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Mohammed Elsadany, Yifeng Yang, Sonali Gupta, and Joseph Mattana

Patients with chronic kidney disease (CKD) are at higher risk for premature cardiovascular disease and events in comparison with the general population. This appears to result from a complex interplay of various metabolic and vascular factors. There are some underlying differences in the lipid profile of CKD patients versus individuals without CKD. Among them are an abundance of small, dense, atherogenic LDL particles; elevated concentrations of triglycerides; reduced HDL cholesterol concentrations; altered lipoproteins; and the presence of lipoprotein and chylomicron remnants—findings that are characteristic of the lipid profile in this population. Among other variables that affect the heightened propensity of

Meaghan Allain and Zach Cahill

P eople with kidney disease are medically complex, and kidney disease may have an impact on the development of therapies to treat the many comorbidities affecting this population. Cardiovascular disease is a common and significant comorbidity among these patients, and individuals with kidney disease make up a sizeable proportion (30% to 60%) of patients with cardiovascular disease (1, 2). Yet, patients with kidney disease have often been excluded from cardiovascular clinical trials (14), thus limiting the evidence to guide treatment recommendations of cardiovascular disease for these patients.

The Kidney Health Initiative (KHI)

Yifeng Yang, Mohammed Elsadany, Sonali Gupta, and Joseph Mattana

Dyslipidemia has long been established as a traditional risk factor for cardiovascular disease in the general population. Dyslipidemia, characterized especially by elevated LDL and VLDL, is well known to be associated with higher atherosclerotic cardiovascular disease risk and is a large public health threat.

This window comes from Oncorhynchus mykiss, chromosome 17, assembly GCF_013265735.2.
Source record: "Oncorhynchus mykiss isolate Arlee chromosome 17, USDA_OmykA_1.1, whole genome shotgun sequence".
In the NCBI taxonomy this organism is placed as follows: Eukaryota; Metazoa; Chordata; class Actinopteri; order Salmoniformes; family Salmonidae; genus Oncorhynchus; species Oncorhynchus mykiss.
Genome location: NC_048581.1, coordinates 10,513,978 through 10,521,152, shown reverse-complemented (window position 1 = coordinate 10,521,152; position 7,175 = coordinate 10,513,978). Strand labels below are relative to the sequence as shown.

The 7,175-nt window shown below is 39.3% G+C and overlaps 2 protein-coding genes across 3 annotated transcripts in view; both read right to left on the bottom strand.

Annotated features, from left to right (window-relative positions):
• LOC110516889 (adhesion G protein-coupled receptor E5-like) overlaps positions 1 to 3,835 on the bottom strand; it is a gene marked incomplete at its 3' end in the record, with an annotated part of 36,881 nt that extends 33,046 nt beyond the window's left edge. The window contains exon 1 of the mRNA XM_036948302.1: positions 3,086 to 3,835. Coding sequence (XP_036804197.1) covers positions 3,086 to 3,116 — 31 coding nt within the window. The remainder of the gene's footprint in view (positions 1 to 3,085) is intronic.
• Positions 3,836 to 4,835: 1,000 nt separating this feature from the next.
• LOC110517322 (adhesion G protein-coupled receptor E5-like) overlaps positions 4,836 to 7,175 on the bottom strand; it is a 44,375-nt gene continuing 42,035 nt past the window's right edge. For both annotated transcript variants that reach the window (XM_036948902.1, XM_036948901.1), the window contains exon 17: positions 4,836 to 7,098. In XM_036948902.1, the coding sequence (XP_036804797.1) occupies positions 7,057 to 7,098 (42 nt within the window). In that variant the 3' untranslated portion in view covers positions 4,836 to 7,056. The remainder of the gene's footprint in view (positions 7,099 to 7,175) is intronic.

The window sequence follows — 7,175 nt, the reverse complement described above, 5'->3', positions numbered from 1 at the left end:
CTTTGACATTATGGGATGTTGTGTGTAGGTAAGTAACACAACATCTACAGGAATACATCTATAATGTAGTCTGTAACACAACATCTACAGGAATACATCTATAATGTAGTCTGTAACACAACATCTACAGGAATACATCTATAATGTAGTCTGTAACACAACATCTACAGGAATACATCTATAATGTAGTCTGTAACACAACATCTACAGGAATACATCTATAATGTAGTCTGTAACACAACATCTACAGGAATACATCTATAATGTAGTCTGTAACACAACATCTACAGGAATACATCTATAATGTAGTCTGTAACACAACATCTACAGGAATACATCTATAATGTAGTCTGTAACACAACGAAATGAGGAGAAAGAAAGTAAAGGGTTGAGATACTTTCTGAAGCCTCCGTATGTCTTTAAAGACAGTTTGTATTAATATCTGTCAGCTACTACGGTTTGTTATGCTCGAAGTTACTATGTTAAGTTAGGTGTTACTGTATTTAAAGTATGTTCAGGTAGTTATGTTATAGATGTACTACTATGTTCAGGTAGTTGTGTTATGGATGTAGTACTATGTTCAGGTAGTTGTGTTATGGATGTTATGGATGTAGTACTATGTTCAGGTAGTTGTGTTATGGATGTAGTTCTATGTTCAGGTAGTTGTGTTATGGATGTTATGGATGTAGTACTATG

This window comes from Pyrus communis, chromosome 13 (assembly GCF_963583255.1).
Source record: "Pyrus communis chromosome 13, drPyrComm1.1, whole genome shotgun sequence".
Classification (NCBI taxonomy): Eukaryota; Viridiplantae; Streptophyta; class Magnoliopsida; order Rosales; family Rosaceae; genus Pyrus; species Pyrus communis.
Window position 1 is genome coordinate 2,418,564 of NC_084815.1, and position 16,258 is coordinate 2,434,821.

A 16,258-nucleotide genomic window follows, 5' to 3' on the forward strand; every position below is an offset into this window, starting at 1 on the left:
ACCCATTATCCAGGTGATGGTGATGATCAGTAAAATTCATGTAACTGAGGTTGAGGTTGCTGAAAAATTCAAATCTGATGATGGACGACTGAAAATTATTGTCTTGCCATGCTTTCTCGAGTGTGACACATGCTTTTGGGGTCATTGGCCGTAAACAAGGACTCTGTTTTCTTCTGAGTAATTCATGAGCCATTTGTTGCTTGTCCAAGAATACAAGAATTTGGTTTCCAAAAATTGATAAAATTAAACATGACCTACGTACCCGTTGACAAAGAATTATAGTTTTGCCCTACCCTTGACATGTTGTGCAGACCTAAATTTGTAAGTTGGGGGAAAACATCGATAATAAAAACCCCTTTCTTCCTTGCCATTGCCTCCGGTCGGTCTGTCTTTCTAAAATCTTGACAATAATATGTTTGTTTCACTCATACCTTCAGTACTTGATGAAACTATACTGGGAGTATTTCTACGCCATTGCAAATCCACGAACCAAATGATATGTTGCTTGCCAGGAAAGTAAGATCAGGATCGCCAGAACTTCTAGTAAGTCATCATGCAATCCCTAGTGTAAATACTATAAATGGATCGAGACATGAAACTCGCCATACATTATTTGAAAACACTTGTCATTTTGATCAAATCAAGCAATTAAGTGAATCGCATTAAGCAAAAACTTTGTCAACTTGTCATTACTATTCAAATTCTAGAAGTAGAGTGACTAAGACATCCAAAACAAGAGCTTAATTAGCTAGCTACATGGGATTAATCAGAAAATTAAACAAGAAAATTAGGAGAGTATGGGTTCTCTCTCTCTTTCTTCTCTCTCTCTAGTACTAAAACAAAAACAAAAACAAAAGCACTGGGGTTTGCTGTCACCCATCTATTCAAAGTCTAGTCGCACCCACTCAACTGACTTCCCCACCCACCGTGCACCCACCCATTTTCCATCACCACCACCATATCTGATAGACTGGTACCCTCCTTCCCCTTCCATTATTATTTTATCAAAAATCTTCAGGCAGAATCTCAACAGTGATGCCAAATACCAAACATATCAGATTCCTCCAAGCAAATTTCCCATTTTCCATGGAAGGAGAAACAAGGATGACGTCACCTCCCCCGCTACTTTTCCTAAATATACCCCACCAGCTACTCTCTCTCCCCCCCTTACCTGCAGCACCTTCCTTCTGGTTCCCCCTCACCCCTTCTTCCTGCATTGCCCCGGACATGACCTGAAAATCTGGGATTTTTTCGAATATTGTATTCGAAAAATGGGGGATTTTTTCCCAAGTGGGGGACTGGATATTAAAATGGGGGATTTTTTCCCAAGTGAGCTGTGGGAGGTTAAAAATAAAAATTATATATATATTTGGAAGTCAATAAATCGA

In patients with chronic kidney disease (CKD) and end stage renal disease (ESRD), cardiovascular disease is accelerated with an even larger impact, compared with the general population. Multiple variables are thought to contribute to this heightened propensity to and accelerated course of cardiovascular disease, including significant alterations in lipoprotein metabolism such as decreased HDL and increased

Mohammed Elsadany, Yifeng Yang, Sonali Gupta, and Joseph Mattana

Until recently, transcatheter aortic valve replacement (TAVR) has been a treatment option for patients with severe symptomatic aortic stenosis who are not candidates for surgical aortic valve replacement (SAVR). It has been used for patients who are at high or intermediate surgical risk, but recent studies have demonstrated the noninferiority and also superiority of TAVR compared with SAVR in patients at low surgical risk (1), and TAVR has found a role in patients with kidney disease as well. The number of TAVR procedures is therefore expected to grow. Whereas kidney disease may have an impact on TAVR outcomes,

Mohammed Elsadany, Yifeng Yang, Sonali Gupta, and Joseph Mattana

Transcatheter mitral valve repair (TMVR) is a minimally invasive procedure used as a treatment option for patients with symptomatic chronic moderate to severe, or severe mitral regurgitation (MR). The MitraClip is an edge-to-edge leaflet repair device and is currently the only device approved by the U.S. Food and Drug Administration for TMVR. MR is one of the most common valve lesions. Patients with chronic kidney disease (CKD) and MR usually have multiple comorbidities, increasing their surgical risk for valve replacement and making them possible candidates for TMVR by use of the MitraClip. The interaction between MR and the kidney is